Hardly a Bitcoin conference goes by without a new credit card-sized “hardware wallet” being thrust into your hand. A proud €100 equivalent is said to have been given to attendees of the Bitcoin 2022 conference in Miami in the form of a card wallet.
At first glance, the format seems obvious: Most people are already familiar with how to use a card, it’s incredibly easy to use, and it’s cheap to produce. So why has it taken so long for us to see these types of wallets on the market?
Quite simply, because on closer inspection they offer no advantage whatsoever over a software wallet. I will explain why this is so in the following:
Card wallets do not have an integrated display in most cases. Any information the wallet receives is merely verified via the host device (e.g., the smartphone) and then bluntly signed. Since the Wallet does not have its own display, the user cannot verify what transaction the smartphone is forwarding to the Wallet. If the smartphone creates a transaction, the wallet relies on it to be correct and then signs it.
It should be reiterated here that the host device display is not to be trusted, as the information shown on the phone display may be different from that passed to the Wallet in the background. For this to happen, the host device does not even have to have a virus. Using a fake app is perfectly sufficient.
Another, even more important issue is address verification. How does the user actually know that the address shown to him in the app is his? With regular hardware wallets, the receiving address can always be verified on the device itself, not on the host device. This ensures that the address can actually be attributed to the wallet.
A fake app can simply replace the address displayed in the app that supposedly belongs to that card with one controlled by an attacker. The user doesn’t notice the difference until he or she wants to send a transaction.
Limited backup options
Unfortunately, the lack of a display also results in limited backup options. Some providers do not even offer a backup of the wallet. Others display the seed directly in the app when you first set it up. Congratulations, the wallet was compromised before it was even set up!
A wallet with limited backup capabilities is at best suitable for smaller amounts.
So far, all the card wallets I’ve been able to test are closed source. This means that you have to completely trust the code running on the device and cannot track what exactly is happening on the wallet. It also makes it impossible to work on a common standard.
“At least the keys are not on the phone!”
The fact that the keys are not on the phone memory is definitely an advantage! However, this can also be solved with a software wallet by storing the private keys encrypted, or using a BIP39 passphrase. This makes it impossible for someone who has physical access to the smartphone to get their hands on the money.
Why a virus can steal your money while you are using it, I already explained in the previous paragraphs (Blind signing + Blind addresses).
In addition, some of these wallets do not allow you to set up a password for the card. This results in anyone who has access to the card also having access to the money on it. These are ultimately nothing more than paper wallets.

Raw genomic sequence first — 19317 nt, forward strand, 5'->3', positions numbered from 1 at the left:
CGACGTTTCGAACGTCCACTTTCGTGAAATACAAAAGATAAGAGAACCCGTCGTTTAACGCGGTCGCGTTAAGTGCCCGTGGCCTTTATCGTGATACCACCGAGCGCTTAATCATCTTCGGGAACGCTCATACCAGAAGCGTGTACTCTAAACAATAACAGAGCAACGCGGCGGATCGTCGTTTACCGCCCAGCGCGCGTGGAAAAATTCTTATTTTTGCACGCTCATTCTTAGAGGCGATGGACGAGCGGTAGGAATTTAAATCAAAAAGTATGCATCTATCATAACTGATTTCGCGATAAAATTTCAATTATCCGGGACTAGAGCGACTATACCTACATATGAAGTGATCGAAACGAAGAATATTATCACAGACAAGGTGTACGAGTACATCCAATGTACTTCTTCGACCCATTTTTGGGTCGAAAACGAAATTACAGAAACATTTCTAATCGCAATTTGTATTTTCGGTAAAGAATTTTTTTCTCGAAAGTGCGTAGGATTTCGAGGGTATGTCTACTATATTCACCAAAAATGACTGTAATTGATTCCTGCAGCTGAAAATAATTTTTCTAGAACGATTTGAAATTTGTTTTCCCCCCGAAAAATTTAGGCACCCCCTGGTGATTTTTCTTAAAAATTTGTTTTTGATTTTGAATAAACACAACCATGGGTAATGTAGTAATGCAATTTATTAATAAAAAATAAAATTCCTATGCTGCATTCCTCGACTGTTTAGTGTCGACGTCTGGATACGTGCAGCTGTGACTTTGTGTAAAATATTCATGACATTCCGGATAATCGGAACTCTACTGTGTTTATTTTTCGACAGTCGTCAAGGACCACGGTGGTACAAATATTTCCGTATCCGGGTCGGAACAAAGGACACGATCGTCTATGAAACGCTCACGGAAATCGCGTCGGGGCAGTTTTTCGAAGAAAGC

“For MultiSig, the security is enough!”
Especially for MultiSig wallets, it is important to verify various information such as addresses and cosigner XPubs on a secure device. If one or more card wallets are used in a MultiSig quorum, there is always a risk that in reality the cards are not part of the quorum, but an attacker’s wallet.
Here I see no comprehensible advantage over a software wallet as a cosigner.
“But these things are super cheap!”
At least for the manufacturers, this is true. That some manufacturer sells its card wallet for $100 is a cheek, considering the manufacturing cost of maybe $2. To be fair, there are also products for around $10, but a good software wallet is completely free and is in no way inferior to card wallets.
In the end, security-wise, a card wallet is a paper wallet where the private key is scanned every time it is used. If you want to have the user experience of a card wallet, you simply print out a QR code of your private key and scan it into BlueWallet when you use it. After use, the account is then deleted.
Who simply wants a mobile wallet for smaller amounts can reach for a software wallet with a clear conscience. This has the great advantage that its code is completely auditable. This is not the case with hardware.
If you value security, you cannot avoid a hardware wallet. Even an inexpensive wallet, like the Blockstream Jade, offers many times the security.
Card wallets are nothing but a quick cash grab from companies that are largely not from the bitcoin market. Among others, these are companies that produce credit cards in their main business. From this point of view, they can be forgiven for being ignorant. However, the fact that among the manufacturers are companies that should definitely know better should give some pause for thought.
“The safest crypto wallet for everyone”Website of a card wallet manufacturer
The perfidious thing about these wallets is that the customer is led to believe that his coins can be safely stored on the device. The supposed physical separation of coins and host device suggests a security that simply does not exist. The customer’s ignorance is shamelessly exploited to sell him a useless, overpriced product.
If you enjoyed this or any of our other posts, we would appreciate a small donation: